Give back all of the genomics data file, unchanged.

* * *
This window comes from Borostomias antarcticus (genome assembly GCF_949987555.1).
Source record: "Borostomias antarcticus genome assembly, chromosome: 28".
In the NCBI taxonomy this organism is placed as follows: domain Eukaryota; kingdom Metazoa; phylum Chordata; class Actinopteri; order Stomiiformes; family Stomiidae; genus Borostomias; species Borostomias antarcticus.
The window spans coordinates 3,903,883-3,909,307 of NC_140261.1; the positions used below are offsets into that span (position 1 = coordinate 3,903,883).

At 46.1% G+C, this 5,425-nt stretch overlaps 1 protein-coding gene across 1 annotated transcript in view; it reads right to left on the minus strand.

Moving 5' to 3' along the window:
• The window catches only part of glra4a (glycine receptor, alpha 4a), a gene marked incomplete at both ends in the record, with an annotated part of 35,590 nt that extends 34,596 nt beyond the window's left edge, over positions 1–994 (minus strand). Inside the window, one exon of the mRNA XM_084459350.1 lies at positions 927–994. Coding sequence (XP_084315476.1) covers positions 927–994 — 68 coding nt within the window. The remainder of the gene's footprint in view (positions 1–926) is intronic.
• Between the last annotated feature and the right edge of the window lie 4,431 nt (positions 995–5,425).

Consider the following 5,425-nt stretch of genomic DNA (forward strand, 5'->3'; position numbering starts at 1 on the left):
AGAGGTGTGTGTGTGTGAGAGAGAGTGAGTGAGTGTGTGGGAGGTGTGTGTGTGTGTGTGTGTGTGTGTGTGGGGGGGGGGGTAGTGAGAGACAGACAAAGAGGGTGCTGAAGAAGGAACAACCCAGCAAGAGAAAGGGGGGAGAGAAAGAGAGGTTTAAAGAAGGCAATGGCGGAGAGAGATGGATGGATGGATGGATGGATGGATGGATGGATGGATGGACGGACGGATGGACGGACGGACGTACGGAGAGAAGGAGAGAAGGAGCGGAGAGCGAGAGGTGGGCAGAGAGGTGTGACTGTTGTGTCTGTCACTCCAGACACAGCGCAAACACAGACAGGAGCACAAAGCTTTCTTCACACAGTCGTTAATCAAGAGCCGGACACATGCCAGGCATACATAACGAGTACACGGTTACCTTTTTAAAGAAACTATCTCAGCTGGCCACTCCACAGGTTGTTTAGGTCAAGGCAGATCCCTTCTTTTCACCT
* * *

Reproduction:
This window comes from Borostomias antarcticus (genome assembly GCF_949987555.1).
Source record: "Borostomias antarcticus genome assembly, chromosome: 28".
In the NCBI taxonomy this organism is placed as follows: domain Eukaryota; kingdom Metazoa; phylum Chordata; class Actinopteri; order Stomiiformes; family Stomiidae; genus Borostomias; species Borostomias antarcticus.
The window spans coordinates 3,903,883-3,909,307 of NC_140261.1; the positions used below are offsets into that span (position 1 = coordinate 3,903,883).

At 46.1% G+C, this 5,425-nt stretch overlaps 1 protein-coding gene across 1 annotated transcript in view; it reads right to left on the minus strand.

Moving 5' to 3' along the window:
• The window catches only part of glra4a (glycine receptor, alpha 4a), a gene marked incomplete at both ends in the record, with an annotated part of 35,590 nt that extends 34,596 nt beyond the window's left edge, over positions 1–994 (minus strand). Inside the window, one exon of the mRNA XM_084459350.1 lies at positions 927–994. Coding sequence (XP_084315476.1) covers positions 927–994 — 68 coding nt within the window. The remainder of the gene's footprint in view (positions 1–926) is intronic.
• Between the last annotated feature and the right edge of the window lie 4,431 nt (positions 995–5,425).

Consider the following 5,425-nt stretch of genomic DNA (forward strand, 5'->3'; position numbering starts at 1 on the left):
AGAGGTGTGTGTGTGTGAGAGAGAGTGAGTGAGTGTGTGGGAGGTGTGTGTGTGTGTGTGTGTGTGTGTGTGGGGGGGGGGGTAGTGAGAGACAGACAAAGAGGGTGCTGAAGAAGGAACAACCCAGCAAGAGAAAGGGGGGAGAGAAAGAGAGGTTTAAAGAAGGCAATGGCGGAGAGAGATGGATGGATGGATGGATGGATGGATGGATGGATGGATGGACGGACGGATGGACGGACGGACGTACGGAGAGAAGGAGAGAAGGAGCGGAGAGCGAGAGGTGGGCAGAGAGGTGTGACTGTTGTGTCTGTCACTCCAGACACAGCGCAAACACAGACAGGAGCACAAAGCTTTCTTCACACAGTCGTTAATCAAGAGCCGGACACATGCCAGGCATACATAACGAGTACACGGTTACCTTTTTAAAGAAACTATCTCAGCTGGCCACTCCACAGGTTGTTTAGGTCAAGGCAGATCCCTTCTTTTCACCT